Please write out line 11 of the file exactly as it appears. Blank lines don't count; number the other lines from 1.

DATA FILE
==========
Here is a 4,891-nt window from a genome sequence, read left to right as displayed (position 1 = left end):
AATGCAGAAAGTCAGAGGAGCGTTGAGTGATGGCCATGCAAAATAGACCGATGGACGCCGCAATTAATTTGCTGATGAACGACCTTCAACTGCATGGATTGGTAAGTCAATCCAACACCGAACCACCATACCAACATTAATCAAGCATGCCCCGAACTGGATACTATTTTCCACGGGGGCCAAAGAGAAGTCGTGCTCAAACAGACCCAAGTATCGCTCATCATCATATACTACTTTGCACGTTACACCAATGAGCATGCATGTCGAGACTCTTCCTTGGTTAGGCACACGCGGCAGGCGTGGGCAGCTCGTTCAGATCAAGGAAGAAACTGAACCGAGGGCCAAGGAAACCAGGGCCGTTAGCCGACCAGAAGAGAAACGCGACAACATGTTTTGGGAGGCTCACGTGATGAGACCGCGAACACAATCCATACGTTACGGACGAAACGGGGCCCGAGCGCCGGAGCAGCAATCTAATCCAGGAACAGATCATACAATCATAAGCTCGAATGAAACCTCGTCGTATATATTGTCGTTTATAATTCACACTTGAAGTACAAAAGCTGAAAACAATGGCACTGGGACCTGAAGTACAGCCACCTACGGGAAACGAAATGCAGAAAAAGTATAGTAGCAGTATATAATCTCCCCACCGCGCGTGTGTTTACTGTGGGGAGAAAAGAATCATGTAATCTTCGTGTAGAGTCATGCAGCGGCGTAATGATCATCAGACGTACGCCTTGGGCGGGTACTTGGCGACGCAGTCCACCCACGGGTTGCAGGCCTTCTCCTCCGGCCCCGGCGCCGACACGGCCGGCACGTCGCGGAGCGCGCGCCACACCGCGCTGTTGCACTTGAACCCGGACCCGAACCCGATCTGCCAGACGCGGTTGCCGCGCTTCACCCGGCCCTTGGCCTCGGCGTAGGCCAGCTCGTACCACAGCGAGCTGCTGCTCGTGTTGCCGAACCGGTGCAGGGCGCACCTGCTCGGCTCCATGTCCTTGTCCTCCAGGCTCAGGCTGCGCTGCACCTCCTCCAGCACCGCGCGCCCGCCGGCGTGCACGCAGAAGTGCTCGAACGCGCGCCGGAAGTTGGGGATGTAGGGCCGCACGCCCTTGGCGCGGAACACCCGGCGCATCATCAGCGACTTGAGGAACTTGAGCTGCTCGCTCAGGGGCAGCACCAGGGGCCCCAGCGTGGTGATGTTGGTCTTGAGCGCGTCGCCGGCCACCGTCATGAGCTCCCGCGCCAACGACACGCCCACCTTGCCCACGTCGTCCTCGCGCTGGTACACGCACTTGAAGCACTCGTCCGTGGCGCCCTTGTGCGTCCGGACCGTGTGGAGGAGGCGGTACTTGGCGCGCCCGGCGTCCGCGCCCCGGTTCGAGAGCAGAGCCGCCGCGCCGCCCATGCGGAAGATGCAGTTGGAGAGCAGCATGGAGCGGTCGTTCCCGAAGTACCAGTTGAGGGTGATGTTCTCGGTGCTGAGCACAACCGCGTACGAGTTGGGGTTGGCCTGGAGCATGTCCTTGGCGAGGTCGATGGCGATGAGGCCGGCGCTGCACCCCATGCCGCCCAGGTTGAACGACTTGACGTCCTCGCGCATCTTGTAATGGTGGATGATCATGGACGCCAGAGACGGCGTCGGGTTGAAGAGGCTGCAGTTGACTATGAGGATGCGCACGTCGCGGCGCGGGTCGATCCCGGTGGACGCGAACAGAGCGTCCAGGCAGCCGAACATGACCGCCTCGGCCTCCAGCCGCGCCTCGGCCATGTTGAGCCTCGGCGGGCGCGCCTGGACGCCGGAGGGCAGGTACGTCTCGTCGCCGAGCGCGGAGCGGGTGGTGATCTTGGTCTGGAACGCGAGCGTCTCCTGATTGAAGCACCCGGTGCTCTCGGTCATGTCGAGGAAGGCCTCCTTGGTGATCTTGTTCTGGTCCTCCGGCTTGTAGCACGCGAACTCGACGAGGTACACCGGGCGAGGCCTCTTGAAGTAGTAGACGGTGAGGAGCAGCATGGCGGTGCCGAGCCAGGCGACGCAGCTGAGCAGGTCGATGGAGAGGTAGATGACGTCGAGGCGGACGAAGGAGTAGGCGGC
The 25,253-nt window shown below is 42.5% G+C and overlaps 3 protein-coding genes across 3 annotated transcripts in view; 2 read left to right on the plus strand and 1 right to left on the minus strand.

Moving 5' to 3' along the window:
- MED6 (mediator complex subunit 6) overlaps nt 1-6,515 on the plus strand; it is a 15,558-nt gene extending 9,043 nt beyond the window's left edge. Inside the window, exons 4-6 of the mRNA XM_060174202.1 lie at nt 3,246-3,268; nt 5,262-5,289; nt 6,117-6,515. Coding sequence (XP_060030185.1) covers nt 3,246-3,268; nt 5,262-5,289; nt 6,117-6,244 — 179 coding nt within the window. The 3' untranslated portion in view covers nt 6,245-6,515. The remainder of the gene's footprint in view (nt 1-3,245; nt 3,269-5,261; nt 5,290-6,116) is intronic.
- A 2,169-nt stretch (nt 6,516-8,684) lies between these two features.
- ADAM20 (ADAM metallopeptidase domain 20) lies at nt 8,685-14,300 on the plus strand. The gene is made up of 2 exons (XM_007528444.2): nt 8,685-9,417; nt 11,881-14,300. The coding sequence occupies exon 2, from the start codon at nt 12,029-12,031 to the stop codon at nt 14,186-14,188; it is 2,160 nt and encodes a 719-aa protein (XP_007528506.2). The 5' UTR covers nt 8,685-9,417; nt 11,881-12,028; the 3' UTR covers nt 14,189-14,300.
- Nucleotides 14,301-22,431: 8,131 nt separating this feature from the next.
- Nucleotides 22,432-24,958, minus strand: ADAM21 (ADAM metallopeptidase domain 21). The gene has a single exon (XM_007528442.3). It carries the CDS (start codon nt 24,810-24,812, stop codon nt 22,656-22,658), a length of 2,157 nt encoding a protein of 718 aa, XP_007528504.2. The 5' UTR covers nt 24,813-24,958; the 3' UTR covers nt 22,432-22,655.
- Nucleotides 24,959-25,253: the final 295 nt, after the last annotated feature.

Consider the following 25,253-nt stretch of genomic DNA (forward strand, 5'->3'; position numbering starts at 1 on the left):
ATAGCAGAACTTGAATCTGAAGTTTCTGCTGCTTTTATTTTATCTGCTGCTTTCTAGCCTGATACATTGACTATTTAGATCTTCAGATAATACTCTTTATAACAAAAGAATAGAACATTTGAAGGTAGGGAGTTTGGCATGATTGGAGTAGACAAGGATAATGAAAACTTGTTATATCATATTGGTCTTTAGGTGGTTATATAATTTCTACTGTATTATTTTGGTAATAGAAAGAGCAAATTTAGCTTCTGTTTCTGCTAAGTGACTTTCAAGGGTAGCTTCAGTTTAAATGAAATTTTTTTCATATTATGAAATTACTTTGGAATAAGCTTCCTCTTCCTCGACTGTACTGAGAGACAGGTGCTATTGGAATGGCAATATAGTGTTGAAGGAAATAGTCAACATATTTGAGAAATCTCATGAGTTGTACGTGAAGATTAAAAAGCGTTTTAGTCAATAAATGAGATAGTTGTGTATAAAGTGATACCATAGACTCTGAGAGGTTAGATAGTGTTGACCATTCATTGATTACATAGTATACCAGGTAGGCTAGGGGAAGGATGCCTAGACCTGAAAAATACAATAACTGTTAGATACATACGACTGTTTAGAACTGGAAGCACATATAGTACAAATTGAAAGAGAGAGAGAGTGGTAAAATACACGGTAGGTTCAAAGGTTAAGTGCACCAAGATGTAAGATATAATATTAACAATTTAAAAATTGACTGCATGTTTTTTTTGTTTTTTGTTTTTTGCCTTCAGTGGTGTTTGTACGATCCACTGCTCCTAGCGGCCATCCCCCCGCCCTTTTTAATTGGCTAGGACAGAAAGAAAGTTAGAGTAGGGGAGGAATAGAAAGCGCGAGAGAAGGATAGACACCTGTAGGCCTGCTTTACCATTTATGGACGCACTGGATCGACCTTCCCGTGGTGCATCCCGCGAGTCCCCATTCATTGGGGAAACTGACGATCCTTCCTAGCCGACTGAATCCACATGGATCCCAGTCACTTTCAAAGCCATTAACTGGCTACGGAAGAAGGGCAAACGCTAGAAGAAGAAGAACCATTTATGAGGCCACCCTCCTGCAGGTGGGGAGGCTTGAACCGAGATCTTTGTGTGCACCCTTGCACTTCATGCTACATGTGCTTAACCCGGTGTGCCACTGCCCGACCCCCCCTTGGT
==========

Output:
Consider the following 25,253-nt stretch of genomic DNA (forward strand, 5'->3'; position numbering starts at 1 on the left):